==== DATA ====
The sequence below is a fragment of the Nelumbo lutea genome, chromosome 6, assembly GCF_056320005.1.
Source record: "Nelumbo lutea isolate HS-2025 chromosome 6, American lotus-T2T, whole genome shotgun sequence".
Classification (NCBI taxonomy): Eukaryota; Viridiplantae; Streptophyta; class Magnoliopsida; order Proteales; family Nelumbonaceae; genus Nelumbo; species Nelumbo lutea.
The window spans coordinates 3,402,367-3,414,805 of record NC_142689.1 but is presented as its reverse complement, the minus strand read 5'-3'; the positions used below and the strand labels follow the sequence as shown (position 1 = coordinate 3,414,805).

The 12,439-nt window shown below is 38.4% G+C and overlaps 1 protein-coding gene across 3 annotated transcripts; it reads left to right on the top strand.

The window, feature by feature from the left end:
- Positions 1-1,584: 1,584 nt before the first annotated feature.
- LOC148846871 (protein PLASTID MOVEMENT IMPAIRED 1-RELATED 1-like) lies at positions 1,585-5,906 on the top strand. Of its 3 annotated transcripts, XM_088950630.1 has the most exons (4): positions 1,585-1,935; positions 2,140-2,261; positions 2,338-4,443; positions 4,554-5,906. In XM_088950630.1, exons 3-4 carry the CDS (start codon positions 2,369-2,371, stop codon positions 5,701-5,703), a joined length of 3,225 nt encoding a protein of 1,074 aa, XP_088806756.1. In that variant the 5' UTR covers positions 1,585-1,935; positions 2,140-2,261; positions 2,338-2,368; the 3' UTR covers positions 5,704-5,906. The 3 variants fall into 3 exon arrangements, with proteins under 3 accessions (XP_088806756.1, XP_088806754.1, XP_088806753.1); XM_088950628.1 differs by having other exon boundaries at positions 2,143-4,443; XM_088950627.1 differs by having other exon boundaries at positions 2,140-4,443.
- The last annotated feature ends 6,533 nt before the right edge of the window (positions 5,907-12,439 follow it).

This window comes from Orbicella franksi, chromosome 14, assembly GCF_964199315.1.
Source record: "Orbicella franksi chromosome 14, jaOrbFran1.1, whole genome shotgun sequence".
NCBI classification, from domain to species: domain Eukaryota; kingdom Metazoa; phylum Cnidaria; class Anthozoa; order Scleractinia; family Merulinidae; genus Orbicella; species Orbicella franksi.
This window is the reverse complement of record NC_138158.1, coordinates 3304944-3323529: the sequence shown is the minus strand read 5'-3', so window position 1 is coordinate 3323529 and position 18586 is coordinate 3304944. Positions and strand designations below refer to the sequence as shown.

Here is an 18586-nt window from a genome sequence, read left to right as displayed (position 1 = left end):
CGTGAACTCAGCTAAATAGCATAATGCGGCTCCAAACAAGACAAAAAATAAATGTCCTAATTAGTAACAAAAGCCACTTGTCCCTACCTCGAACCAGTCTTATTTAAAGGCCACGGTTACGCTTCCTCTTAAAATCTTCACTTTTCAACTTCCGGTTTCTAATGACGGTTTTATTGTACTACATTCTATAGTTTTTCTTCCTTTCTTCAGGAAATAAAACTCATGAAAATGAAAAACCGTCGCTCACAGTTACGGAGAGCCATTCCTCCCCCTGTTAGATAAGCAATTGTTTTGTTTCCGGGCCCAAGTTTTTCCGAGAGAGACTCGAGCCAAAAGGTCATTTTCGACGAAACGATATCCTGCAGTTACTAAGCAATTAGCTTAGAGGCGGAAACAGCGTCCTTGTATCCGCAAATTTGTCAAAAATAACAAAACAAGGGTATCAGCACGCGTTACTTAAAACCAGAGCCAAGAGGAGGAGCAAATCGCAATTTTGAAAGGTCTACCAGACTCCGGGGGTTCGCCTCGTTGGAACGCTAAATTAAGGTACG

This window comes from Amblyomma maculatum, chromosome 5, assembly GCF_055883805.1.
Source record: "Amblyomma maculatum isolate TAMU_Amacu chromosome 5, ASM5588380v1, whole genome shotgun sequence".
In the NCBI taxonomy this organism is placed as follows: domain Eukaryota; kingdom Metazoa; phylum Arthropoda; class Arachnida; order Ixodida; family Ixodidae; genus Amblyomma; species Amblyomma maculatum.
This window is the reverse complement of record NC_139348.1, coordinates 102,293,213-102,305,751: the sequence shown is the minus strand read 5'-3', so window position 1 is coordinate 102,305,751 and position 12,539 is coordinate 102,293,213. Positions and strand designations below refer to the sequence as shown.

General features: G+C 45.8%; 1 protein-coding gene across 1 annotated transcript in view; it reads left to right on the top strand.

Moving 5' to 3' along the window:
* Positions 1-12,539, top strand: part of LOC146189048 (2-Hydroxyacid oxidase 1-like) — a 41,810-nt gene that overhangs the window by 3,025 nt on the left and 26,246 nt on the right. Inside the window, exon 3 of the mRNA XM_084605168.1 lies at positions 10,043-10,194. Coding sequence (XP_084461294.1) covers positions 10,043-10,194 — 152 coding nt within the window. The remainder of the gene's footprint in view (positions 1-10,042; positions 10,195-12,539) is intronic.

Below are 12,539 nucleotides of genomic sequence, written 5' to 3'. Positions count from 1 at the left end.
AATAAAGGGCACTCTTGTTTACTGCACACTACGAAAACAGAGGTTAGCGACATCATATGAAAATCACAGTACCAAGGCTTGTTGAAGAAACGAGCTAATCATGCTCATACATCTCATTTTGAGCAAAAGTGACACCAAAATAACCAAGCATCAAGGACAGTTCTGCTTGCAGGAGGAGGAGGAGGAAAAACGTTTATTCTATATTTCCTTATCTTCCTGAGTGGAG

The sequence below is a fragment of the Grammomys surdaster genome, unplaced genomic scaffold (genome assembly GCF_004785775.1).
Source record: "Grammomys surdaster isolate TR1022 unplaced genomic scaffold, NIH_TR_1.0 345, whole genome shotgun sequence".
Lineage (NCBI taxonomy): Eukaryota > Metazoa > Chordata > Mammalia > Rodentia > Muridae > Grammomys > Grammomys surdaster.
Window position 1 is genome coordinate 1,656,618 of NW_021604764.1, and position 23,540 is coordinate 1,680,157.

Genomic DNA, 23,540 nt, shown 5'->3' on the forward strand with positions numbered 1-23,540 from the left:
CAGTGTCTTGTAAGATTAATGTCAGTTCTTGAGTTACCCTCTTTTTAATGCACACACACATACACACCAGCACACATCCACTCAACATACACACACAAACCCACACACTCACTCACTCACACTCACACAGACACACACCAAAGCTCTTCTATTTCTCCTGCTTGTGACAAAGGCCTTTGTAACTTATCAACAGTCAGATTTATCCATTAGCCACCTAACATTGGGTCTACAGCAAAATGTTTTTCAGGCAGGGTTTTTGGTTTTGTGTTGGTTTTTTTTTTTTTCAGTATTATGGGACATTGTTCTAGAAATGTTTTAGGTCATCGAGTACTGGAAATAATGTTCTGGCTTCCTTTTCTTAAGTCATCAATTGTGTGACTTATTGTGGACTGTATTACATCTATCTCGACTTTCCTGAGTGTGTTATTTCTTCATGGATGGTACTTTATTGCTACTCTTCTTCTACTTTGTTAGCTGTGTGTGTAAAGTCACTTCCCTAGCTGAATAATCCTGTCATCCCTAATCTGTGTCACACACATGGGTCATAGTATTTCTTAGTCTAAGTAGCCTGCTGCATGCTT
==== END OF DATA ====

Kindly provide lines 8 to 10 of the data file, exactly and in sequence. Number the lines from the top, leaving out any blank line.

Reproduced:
- LOC148846871 (protein PLASTID MOVEMENT IMPAIRED 1-RELATED 1-like) lies at positions 1,585-5,906 on the top strand. Of its 3 annotated transcripts, XM_088950630.1 has the most exons (4): positions 1,585-1,935; positions 2,140-2,261; positions 2,338-4,443; positions 4,554-5,906. In XM_088950630.1, exons 3-4 carry the CDS (start codon positions 2,369-2,371, stop codon positions 5,701-5,703), a joined length of 3,225 nt encoding a protein of 1,074 aa, XP_088806756.1. In that variant the 5' UTR covers positions 1,585-1,935; positions 2,140-2,261; positions 2,338-2,368; the 3' UTR covers positions 5,704-5,906. The 3 variants fall into 3 exon arrangements, with proteins under 3 accessions (XP_088806756.1, XP_088806754.1, XP_088806753.1); XM_088950628.1 differs by having other exon boundaries at positions 2,143-4,443; XM_088950627.1 differs by having other exon boundaries at positions 2,140-4,443.
- The last annotated feature ends 6,533 nt before the right edge of the window (positions 5,907-12,439 follow it).

This window comes from Orbicella franksi, chromosome 14, assembly GCF_964199315.1.